‘Türkiye, Sweden allies since 1739’

‘Türkiye, Sweden allies since 1739’

Seda Türkoğlu- ISTANBUL
‘Türkiye, Sweden allies since 1739’

Swedish Consul General in Istanbul Peter Ericson has emphasized that the first alliance between his country and Türkiye was established in 1739 and that the two countries have been in an alliance since then.

Waiting for Türkiye’s approval for its NATO membership, Sweden has actually been in an alliance with Türkiye since 1739 when a treaty of amity was signed between Sweden and Ottoman Empire, Ericson pointed out during his interview with daily Hürriyet.

Ericson stated that the two countries had a checkered past in their relations, saying, “In this process, there have been many ups and downs in Swedish-Turkish relations. But mostly, there is an uptrend.”

“In 1739, a treaty of alliance, unity and friendship was signed between Sweden and the Ottoman Empire. In a way, a defense alliance was formed. So, our relationships are quite deep-rooted,” he expressed.

Reminding that both counties have been neighbors with Russia throughout history and tried to handle it in the most successful way, he noted that Türkiye and Sweden have always shared common interests.

“We have never fought in history. I think it is very important,” he added.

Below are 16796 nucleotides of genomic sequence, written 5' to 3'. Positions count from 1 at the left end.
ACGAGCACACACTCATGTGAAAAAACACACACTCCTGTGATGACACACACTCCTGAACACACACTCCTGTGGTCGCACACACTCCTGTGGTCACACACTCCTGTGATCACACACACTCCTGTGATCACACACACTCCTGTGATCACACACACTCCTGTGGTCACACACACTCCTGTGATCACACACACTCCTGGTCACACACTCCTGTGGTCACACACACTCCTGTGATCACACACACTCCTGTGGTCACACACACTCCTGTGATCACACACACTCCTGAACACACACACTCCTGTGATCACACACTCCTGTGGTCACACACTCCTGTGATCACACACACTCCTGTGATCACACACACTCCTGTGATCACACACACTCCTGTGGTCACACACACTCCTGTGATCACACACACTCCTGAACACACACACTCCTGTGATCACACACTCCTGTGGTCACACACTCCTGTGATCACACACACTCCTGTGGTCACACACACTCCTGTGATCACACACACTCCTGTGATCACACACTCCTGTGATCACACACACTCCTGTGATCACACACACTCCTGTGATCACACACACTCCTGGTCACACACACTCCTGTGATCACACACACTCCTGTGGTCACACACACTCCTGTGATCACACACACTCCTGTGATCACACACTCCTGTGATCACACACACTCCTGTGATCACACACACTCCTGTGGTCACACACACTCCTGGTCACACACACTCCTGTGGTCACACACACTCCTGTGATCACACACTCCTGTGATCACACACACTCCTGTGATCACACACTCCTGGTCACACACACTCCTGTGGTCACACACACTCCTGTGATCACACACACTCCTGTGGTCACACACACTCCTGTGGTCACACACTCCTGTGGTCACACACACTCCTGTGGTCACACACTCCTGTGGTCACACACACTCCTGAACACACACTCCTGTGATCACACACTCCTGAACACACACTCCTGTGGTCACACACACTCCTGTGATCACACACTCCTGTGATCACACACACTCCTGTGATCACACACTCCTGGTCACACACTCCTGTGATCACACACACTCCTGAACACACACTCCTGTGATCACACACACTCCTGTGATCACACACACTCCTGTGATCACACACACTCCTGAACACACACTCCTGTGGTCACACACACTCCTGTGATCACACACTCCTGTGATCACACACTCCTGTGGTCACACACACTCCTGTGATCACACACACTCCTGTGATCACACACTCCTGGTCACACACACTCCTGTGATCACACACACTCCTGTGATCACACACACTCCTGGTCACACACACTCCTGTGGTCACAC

The historical document of the agreement in 1739 is hung on the wall of the Swedish Palace in Istanbul.

Touching upon the burning of the Quran in front of the Turkish Embassy in Stockholm incident, which put an additional burden on Sweden’s accession process, Ericson said that the act caused unrest in many ways.

“The government and the vast majority of Swedes are against Islamophobic acts. The act of burning the Quran had very unfortunate consequences. Many of our staff have started working from home as Swedish police also warned that Swedes might become targets,” he explained.

Stating that they are aware of Türkiye’s concerns regarding terrorism, Ericson noted that Sweden not only respects these concerns but also works closely with Turkish authorities about them.

“We strive to improve our cooperation in the fight against terrorism. This is a long ongoing process. It even resulted in a change of our institution. The anti-terror law planned to be enacted is currently being discussed in the parliament,” Ericson said.

Noting that the joint application of Sweden and Finland to NATO is a strategic change of direction, Ericson stated that Finland’s NATO membership would not be complete without Sweden.

“To understand this, it is necessary to look at NATO from a broader perspective. How can Finland be defended without Sweden? All defense plans can be considered in a single context. How can you send troops from Norway to Finland when there is Sweden that is not a member of NATO? How can you fly from the U.S. to the Baltic Sea?” Ericson expressed.